Suggest a Songfact / Artistfact
Album: Ultimate Christmas AlbumReleased: 1953Charted:
Boyd was only 13 years old when he recorded this song. Mitch Miller at Columbia Records had him record the song, which was written by Tommie Connor.
When this was released in 1953, some people thought it was a little too risqué, the thought of a married woman, possibly having an affair. A closer listen implies that Santa Claus is actually the child's father, but this didn't stop radio stations in some cities, including Boston, from banning it when it came out. Columbia Records appealed to the Council of Churches to clear the song where it was banned, sending young Jimmy Boyd to plea with them personally. The tactic worked, and it became a Christmas favorite.
Boyd died on March 7, 2009 at age 70. With Frankie Laine, he had a hit in 1953 with "Tell Me A Story," and then moved on to acting, where he appeared in the movie Inherit The Wind and the TV show, Bachelor Father. In the early '60s, he was married for 2 years to Yvonne Craig, who played Batgirl on TV.
The record label gifted horse lover Boyd a silver-mounted saddle bearing the inscription, "Presented by Columbia Records to Jimmy Boyd commemorating his 3,000,000 record of 'I Saw Mommy Kissing Santa Claus.'"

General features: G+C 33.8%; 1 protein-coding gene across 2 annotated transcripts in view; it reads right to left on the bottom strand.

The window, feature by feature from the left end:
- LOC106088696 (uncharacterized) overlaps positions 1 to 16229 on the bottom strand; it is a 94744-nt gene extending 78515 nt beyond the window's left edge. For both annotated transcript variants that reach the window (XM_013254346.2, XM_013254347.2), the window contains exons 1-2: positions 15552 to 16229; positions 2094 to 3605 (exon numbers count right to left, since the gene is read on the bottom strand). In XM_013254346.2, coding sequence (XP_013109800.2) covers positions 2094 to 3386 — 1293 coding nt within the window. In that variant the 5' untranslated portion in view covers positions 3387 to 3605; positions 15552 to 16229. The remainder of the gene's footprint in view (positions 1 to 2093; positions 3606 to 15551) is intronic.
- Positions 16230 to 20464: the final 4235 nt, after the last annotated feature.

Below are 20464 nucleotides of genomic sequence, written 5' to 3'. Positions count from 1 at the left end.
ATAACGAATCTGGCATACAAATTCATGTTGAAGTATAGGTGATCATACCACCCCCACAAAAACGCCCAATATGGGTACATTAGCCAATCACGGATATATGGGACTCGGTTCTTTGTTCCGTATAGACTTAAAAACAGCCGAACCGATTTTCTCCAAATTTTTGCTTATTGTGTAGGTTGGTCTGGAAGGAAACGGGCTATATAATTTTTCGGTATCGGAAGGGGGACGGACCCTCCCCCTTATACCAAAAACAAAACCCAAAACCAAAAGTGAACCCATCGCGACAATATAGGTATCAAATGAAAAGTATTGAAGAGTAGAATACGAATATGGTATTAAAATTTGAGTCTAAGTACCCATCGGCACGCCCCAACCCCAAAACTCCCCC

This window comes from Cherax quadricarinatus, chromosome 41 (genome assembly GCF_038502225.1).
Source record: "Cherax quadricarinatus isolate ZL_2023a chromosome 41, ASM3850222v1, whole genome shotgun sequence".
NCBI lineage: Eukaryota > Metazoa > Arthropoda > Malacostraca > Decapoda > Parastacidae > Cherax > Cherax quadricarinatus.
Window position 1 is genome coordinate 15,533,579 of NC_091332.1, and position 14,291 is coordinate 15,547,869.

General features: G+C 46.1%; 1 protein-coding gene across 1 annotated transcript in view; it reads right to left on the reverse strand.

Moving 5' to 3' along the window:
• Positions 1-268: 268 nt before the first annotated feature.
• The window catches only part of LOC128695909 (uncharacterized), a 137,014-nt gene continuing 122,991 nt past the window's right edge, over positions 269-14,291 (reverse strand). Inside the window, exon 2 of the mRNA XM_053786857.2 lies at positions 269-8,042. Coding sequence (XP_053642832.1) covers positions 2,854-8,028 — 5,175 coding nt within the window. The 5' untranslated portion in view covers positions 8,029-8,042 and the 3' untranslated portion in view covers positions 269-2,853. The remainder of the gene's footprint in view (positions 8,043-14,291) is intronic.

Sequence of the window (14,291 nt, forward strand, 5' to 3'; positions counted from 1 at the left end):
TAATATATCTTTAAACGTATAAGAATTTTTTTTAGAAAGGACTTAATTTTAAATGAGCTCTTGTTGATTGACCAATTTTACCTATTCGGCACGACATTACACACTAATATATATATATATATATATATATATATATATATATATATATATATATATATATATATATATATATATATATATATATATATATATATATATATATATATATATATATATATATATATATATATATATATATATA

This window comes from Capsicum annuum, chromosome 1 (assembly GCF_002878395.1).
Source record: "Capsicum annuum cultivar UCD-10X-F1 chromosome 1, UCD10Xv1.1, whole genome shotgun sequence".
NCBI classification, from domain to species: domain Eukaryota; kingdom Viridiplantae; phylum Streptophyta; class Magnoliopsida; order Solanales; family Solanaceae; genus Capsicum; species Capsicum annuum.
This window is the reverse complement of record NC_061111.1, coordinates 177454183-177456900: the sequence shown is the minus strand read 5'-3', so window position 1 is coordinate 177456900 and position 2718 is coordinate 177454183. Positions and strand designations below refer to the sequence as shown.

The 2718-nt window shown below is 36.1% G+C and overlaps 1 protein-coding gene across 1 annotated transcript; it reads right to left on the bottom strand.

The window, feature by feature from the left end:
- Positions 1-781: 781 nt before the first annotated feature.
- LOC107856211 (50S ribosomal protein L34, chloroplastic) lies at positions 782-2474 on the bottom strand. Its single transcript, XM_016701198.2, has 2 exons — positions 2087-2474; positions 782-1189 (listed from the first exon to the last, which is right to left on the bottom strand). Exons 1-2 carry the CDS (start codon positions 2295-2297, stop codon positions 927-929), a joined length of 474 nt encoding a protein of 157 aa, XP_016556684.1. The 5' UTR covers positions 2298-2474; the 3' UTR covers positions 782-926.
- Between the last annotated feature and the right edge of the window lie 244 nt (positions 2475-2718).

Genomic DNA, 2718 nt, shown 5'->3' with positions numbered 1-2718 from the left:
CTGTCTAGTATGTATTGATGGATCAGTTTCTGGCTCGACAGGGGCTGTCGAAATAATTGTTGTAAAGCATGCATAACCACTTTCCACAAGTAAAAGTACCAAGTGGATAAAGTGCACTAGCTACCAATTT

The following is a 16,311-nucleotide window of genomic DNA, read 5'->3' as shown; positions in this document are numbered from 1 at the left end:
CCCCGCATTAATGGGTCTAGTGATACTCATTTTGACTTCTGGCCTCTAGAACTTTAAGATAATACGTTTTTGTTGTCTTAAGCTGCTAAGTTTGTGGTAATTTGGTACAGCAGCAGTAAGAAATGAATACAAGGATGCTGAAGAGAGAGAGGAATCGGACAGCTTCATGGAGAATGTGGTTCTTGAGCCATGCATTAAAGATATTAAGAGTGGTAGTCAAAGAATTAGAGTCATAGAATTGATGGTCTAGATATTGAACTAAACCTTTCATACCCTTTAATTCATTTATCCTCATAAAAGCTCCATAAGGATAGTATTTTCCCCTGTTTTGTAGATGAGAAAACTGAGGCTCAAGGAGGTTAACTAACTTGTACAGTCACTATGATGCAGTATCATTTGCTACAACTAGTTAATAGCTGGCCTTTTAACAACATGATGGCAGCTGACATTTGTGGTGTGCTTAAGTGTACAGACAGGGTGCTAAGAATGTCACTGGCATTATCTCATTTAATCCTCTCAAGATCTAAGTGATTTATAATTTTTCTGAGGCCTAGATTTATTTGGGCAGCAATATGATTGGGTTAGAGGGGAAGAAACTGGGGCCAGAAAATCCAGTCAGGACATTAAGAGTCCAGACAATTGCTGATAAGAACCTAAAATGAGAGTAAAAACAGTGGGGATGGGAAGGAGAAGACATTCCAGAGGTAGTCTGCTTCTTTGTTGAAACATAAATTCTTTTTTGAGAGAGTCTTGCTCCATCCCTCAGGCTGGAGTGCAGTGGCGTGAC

"I like it personally," Boyd told Time magazine of the song in 1952, "but I didn't think anyone would buy it."
Several artists have added the novelty tune to their Christmas repertoire, including the Ronettes, Andy Williams, John Mellencamp, Jessica Simpson, and Amy Winehouse.
British songwriter Tommie Connor also penned "The Little Boy that Santa Claus Forgot." Popularized by Vera Lynn, it was used in the opening scene of the film Pink Floyd - The Wall.
Teresa Brewer's 1953 rendition was used on the 2010 Mad Men episode "Christmas Comes But Once A Year." An R&B version from The Platters was used on the TV series Aquarius in the 2015 episode "Why?"
Jane Krakowski performed this on Ally McBeal in the 1997 episode "Silver Bells."
Christmas with the Kranks, starring Tim Allen and Jamie Lee Curtis, features a version by Eddie Dunstedter.